Glad to be alive

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 I didnt think I was going to make it… I got involved with gangs and got attacked by guys with machetes when I was 15. I knew they were coming for me and I had to wait… I was afraid and confused and ended up in a coma.

 

Michael  Justice says it was hard to get over his horrific experience and by 19 he was a heavy drugs smoker, just to “keep calm”.  His mental health deteriorated and he’s had long stints in hospital – his first admission for three and later two years.

“It was stressful, to stay in hospital,” he says. What kept him moving forward? “Friendly people, wards with computers…”

 Michael had been in hospital for a year in 2012, when he met Missing Link peer supporter Sam on the ward. Sam says: “He is a really lovely guy and very quiet. He loves shopping… He was hard to actually talk to, to get a really good conversation out of him at first.

“But I’d arrived and got him chatting. The staff said, ‘I don’t know what you’ve done Sam but you’ve got him talking’ . Sam was keen to keep Michael motivated. “As soon as I said to him, ‘what can we do for you’, he grabbed me and said, ‘shopping, take me out’. So I took him to the West End, we had a lovely day and he really enjoyed it and bought what he wanted.”

 Michael was on escorted leave and Sam assured staff, that “he didn’t run off, he stayed with me, he didn’t cause me any trouble or make me feel uncomfortable.He was a pleasure to be with. He was happy and we got on really well.”

Before then she helped to sort out a problem with his money, which was five weeks late. “This upset him… he felt angry, he felt let down… and I had to calm him down, and I said, ‘don’t worry, I am going to sort it, you will go shopping, this day will happen’. And in the end obviously it did, the money did come along.”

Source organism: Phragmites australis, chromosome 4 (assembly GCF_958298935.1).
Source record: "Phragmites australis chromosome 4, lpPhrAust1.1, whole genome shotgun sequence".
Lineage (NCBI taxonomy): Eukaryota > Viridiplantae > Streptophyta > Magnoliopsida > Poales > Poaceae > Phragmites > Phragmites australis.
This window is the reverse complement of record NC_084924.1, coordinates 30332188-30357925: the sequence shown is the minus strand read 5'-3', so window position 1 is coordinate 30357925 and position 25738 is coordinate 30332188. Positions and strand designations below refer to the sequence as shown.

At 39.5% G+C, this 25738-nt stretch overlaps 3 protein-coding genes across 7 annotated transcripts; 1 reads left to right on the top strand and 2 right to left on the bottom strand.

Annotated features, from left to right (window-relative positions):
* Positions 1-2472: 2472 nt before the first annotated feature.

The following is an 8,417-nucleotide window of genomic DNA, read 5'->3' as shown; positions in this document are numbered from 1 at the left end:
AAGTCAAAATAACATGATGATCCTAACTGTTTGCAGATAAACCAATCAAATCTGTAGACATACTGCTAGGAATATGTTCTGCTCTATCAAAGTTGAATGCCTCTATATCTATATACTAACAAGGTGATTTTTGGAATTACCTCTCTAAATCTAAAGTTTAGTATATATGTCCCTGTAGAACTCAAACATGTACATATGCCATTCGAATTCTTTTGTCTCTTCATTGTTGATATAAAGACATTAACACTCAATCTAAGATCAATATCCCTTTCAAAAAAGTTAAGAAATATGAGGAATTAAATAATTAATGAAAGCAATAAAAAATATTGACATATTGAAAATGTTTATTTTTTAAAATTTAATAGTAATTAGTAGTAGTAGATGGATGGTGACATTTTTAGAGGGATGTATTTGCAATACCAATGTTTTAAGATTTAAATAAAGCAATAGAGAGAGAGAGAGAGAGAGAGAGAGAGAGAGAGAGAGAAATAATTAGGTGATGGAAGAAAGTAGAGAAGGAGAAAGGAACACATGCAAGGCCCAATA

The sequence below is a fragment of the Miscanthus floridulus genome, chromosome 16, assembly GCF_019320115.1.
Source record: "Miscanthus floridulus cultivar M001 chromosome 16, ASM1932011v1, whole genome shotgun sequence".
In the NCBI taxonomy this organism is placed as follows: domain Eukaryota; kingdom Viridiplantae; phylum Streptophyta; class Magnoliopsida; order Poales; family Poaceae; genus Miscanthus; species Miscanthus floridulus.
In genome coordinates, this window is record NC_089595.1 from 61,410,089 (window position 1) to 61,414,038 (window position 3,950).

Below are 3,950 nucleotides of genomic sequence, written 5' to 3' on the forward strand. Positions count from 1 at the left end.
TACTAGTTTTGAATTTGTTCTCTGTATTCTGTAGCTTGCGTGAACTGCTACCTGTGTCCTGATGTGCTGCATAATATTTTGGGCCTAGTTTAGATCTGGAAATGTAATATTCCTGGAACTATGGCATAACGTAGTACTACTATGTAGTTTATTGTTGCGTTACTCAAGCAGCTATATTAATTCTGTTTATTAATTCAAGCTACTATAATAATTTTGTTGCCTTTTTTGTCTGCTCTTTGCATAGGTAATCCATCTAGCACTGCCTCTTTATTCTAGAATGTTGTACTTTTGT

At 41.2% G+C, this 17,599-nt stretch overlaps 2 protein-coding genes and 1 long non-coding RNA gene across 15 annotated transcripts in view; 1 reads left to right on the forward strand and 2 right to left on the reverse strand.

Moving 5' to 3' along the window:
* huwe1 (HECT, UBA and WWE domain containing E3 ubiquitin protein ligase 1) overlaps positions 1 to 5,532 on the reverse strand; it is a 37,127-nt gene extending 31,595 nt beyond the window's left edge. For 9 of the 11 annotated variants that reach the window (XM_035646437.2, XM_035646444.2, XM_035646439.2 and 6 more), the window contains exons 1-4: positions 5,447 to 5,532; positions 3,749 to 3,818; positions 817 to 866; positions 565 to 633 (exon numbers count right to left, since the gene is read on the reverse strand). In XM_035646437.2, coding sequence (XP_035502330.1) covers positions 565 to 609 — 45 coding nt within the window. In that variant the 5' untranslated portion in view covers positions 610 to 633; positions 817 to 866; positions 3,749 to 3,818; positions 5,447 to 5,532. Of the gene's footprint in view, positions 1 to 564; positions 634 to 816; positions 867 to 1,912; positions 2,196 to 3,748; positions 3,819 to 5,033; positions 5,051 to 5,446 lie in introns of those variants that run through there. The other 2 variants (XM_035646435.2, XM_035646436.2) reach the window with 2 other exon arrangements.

There were other issues to explore. “His friends were using substances and he was losing his unescorted leave and that’s where we sort of come in and we try to motivate him and that was working and me and him got on really well. So I am quite happy, and the staff were really pleased with the work that I was doing.”

Sam supported Michael to go to Mosaic Clubhouse, which hosts the Living Well Partnership, where he takes part in various activities. Looking back Michael feels lucky to be alive and finally feels safe. “When I am inside my home, in my hostel room with my new carpet, Nintendo and new clothes it just makes me happy,” he says.

“I keep my mind occupied, music, training, doing press-ups,sit-ups. I like travelling on trains and the underground.”

Sam says supporting Michael has helped her to achieve her goals. “I’d lost my confidence, I hadn’t been on the tube for 18 years,” she says. She joined Vital Link(service user and carer group, which helped to reshape Lambeth mental health services), which gave her the foundations for her peer support work. She is moved by the great strides Michael has made. “I’ve loved working with him,” she says.

Michael finds it hard to believe that peer supporters have lived experience of mental health. “They come with their beautiful support and they show they are still alive, they are still in one piece and living their lives… It makes me want to achieve my goals and keep safe.”

Part of this story is edited from a peer story telling session run by the Innovation Unit. Thanks to Fan Sissoko and Ajo Clua.

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